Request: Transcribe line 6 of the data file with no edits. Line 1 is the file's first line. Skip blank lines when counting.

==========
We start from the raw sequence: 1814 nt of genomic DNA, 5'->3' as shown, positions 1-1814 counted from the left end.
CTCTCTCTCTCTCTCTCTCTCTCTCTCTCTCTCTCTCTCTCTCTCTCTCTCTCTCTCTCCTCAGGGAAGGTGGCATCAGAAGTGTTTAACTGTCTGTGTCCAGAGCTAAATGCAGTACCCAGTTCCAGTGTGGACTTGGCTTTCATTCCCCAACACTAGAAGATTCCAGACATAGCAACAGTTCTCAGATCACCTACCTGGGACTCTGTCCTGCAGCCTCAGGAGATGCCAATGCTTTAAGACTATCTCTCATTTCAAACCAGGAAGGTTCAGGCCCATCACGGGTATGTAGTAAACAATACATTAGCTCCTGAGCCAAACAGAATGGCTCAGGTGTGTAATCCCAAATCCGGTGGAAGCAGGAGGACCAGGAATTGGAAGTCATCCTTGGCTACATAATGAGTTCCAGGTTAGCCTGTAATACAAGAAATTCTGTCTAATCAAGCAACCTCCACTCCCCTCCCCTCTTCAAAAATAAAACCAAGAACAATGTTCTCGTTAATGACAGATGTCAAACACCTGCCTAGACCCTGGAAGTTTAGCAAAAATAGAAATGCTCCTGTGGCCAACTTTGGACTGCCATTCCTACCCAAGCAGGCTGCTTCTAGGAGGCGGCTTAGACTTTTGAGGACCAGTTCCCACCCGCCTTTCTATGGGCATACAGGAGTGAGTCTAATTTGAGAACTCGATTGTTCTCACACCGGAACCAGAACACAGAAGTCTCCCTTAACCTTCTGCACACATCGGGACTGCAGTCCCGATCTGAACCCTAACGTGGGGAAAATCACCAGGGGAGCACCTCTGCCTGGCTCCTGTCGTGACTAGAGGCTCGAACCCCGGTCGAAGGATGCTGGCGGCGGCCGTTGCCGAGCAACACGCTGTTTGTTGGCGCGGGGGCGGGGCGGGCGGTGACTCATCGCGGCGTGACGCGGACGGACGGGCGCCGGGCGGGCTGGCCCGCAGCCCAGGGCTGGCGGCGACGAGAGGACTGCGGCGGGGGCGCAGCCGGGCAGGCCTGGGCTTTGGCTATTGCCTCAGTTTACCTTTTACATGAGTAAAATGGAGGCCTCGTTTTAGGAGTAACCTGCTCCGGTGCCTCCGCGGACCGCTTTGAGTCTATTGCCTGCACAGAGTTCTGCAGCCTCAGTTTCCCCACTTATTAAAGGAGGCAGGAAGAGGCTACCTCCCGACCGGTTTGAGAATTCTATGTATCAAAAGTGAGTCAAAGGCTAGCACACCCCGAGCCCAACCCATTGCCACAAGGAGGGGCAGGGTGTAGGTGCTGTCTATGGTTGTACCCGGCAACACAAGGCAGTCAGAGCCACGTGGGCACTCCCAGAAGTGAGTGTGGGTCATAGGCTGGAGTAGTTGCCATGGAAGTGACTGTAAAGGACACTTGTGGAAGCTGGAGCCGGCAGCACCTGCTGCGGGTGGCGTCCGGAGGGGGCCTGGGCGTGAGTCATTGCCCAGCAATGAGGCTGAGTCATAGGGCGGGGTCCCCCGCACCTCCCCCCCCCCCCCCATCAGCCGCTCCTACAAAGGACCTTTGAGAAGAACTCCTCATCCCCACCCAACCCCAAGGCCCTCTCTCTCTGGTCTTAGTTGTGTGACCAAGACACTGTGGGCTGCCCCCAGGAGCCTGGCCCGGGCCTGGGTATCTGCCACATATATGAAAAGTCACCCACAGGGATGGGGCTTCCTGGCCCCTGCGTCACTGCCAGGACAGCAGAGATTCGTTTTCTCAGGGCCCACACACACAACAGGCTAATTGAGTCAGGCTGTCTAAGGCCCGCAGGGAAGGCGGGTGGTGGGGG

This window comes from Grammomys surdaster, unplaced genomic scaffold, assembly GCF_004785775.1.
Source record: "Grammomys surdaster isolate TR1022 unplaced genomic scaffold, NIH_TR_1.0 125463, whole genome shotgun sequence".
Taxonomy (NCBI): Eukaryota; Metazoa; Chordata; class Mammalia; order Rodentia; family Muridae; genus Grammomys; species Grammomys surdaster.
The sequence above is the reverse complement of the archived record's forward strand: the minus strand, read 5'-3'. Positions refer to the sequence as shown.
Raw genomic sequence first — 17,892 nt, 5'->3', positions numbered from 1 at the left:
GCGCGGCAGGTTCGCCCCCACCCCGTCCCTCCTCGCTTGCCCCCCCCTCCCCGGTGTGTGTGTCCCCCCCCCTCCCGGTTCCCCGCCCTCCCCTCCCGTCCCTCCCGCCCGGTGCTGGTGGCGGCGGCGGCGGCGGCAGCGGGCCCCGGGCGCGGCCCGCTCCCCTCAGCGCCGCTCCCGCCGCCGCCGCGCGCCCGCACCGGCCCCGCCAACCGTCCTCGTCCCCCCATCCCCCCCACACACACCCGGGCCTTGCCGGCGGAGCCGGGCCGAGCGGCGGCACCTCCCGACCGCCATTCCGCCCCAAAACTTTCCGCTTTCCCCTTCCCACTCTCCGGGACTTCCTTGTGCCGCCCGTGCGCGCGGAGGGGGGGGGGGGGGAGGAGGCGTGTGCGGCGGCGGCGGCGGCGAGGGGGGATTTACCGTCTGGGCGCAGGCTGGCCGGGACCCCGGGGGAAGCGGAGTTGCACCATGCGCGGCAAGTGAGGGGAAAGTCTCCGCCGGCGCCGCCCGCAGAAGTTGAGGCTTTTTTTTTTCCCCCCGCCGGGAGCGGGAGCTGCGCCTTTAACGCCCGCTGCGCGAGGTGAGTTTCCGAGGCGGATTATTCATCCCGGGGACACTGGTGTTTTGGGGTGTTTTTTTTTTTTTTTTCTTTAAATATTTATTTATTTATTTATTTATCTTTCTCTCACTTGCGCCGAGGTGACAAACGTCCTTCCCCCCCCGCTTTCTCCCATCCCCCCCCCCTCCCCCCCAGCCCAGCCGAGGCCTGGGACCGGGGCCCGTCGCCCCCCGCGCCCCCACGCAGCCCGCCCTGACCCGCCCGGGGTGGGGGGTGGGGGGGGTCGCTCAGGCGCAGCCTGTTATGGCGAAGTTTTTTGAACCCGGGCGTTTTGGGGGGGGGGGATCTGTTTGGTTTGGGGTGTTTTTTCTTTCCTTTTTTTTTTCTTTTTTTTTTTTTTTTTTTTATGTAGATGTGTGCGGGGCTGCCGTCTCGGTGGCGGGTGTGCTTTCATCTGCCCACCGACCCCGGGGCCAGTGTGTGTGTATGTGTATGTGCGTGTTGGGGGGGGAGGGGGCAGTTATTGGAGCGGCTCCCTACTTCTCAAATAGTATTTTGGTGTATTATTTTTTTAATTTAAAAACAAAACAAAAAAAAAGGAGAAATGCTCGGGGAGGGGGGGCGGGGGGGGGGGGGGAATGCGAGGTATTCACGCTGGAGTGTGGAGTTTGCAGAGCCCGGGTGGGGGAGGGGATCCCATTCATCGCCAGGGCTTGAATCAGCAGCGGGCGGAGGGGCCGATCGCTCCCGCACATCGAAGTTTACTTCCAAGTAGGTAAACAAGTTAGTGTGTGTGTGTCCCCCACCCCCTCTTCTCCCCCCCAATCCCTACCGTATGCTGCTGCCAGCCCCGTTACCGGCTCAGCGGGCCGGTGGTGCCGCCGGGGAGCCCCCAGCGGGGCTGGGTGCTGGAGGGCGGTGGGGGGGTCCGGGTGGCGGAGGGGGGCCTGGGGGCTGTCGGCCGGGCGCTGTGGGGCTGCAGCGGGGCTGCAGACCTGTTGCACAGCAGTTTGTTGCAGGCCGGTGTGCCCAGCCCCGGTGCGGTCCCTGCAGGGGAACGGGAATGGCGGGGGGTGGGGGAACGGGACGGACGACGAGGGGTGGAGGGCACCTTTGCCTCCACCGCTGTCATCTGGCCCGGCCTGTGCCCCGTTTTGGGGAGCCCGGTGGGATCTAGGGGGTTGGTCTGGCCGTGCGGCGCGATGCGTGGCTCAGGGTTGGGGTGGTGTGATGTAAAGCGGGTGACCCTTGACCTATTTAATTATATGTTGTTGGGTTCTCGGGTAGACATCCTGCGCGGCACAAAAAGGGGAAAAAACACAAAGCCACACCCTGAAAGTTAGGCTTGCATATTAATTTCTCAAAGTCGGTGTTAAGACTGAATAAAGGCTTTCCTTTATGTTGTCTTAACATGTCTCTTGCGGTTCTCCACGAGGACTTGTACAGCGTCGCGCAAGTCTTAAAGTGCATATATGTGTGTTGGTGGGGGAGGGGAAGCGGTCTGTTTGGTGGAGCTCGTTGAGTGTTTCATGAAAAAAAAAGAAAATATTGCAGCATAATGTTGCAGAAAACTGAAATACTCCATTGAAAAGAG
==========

The sequence above is the reverse complement of the archived record's forward strand: the minus strand, read 5'-3'. Positions refer to the sequence as shown.